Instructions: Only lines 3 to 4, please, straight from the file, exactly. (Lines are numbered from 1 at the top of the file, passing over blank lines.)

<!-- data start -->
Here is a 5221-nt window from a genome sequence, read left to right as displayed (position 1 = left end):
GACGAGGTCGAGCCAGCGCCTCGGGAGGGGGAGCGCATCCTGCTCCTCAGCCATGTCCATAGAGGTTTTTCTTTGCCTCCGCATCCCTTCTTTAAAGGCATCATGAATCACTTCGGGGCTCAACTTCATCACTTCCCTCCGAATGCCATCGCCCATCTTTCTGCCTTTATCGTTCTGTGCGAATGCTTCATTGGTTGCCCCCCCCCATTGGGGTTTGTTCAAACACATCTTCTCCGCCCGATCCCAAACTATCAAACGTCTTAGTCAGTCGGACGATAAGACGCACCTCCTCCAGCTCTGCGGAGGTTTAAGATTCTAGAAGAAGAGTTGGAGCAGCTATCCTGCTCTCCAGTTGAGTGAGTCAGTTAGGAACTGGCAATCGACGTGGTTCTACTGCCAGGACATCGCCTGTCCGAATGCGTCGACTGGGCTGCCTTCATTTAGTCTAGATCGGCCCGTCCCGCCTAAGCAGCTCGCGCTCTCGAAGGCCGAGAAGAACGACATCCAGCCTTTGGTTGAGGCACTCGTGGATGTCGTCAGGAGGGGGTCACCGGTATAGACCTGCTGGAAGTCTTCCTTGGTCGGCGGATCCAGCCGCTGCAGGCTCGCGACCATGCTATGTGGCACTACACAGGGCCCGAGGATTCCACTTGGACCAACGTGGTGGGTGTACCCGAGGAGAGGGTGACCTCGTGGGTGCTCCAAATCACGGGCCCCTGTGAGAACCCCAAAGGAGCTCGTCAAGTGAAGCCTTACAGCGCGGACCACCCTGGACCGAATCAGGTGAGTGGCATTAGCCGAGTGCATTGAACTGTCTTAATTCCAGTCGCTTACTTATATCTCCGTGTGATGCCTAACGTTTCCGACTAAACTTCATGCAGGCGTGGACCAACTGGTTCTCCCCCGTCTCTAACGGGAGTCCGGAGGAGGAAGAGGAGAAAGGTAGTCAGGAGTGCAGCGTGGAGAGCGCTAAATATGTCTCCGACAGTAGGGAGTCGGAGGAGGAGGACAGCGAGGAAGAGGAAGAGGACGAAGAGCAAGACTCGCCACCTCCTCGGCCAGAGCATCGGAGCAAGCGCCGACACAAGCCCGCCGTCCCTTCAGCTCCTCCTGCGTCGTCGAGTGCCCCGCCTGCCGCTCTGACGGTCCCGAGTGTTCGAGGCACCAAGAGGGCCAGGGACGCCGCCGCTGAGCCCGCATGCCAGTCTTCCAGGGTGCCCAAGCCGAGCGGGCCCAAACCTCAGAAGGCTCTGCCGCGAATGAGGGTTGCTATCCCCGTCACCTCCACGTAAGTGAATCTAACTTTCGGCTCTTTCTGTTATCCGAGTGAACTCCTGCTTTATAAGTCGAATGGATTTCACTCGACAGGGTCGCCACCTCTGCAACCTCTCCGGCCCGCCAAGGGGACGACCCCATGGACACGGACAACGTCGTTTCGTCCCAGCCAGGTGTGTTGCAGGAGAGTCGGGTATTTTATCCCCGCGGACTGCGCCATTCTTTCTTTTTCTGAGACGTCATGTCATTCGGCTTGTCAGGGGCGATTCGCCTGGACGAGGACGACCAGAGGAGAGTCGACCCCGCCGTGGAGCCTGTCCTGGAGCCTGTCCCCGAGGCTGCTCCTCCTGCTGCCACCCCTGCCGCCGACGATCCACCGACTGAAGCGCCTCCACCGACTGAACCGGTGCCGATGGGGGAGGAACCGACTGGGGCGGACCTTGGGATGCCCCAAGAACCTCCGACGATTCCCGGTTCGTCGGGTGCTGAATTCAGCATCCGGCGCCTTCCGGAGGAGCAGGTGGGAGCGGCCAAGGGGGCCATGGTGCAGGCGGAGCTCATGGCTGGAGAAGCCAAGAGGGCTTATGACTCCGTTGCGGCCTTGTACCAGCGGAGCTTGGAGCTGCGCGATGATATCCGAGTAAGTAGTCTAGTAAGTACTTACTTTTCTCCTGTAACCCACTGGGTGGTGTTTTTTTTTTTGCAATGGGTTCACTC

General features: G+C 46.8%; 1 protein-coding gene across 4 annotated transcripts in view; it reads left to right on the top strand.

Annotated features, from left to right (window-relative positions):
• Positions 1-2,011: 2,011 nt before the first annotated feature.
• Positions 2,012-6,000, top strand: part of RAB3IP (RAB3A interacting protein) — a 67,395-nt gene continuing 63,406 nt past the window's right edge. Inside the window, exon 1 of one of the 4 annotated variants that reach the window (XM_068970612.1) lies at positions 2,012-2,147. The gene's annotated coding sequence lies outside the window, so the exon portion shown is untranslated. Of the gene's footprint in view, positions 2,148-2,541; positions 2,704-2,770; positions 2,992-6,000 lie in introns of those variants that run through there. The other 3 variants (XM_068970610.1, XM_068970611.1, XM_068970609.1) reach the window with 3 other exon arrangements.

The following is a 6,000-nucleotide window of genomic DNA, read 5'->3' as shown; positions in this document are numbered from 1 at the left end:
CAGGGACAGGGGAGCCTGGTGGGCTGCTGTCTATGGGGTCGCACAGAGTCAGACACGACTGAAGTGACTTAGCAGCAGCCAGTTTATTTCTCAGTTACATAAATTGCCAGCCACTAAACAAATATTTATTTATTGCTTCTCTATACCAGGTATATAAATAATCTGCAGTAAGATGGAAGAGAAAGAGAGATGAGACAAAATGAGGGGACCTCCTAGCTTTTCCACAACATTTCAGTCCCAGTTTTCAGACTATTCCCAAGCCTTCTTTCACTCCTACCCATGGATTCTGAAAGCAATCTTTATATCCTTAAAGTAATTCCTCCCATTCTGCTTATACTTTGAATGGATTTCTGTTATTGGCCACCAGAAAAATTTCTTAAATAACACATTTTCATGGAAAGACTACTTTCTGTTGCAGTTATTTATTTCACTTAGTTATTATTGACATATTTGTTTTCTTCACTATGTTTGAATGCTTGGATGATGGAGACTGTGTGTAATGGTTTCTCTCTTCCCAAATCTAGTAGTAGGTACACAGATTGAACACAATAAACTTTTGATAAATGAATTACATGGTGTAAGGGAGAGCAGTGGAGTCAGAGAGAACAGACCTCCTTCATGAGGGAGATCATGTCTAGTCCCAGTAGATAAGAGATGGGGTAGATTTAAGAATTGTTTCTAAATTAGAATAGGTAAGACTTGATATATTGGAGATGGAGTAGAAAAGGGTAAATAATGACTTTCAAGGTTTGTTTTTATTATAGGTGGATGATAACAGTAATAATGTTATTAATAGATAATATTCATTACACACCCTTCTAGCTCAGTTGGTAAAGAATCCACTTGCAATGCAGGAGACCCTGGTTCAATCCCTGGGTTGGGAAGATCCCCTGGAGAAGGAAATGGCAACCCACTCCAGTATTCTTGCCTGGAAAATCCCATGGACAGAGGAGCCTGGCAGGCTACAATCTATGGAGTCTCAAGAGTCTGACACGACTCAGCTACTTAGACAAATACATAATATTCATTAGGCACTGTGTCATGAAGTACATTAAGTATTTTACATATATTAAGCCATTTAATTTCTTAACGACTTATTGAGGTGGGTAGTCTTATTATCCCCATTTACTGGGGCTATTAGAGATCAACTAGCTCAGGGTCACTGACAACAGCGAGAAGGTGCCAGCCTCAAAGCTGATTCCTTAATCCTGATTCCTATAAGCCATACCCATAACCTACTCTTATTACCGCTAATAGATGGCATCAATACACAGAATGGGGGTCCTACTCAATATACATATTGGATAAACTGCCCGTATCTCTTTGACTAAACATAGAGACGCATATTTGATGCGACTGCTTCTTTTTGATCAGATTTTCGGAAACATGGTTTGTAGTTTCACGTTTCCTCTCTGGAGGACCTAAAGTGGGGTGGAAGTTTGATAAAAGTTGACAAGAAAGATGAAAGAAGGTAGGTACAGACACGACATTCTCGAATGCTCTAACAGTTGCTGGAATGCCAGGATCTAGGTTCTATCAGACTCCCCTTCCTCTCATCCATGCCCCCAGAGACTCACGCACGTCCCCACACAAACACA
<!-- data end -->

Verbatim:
General features: G+C 46.8%; 1 protein-coding gene across 4 annotated transcripts in view; it reads left to right on the top strand.

Annotated features, from left to right (window-relative positions):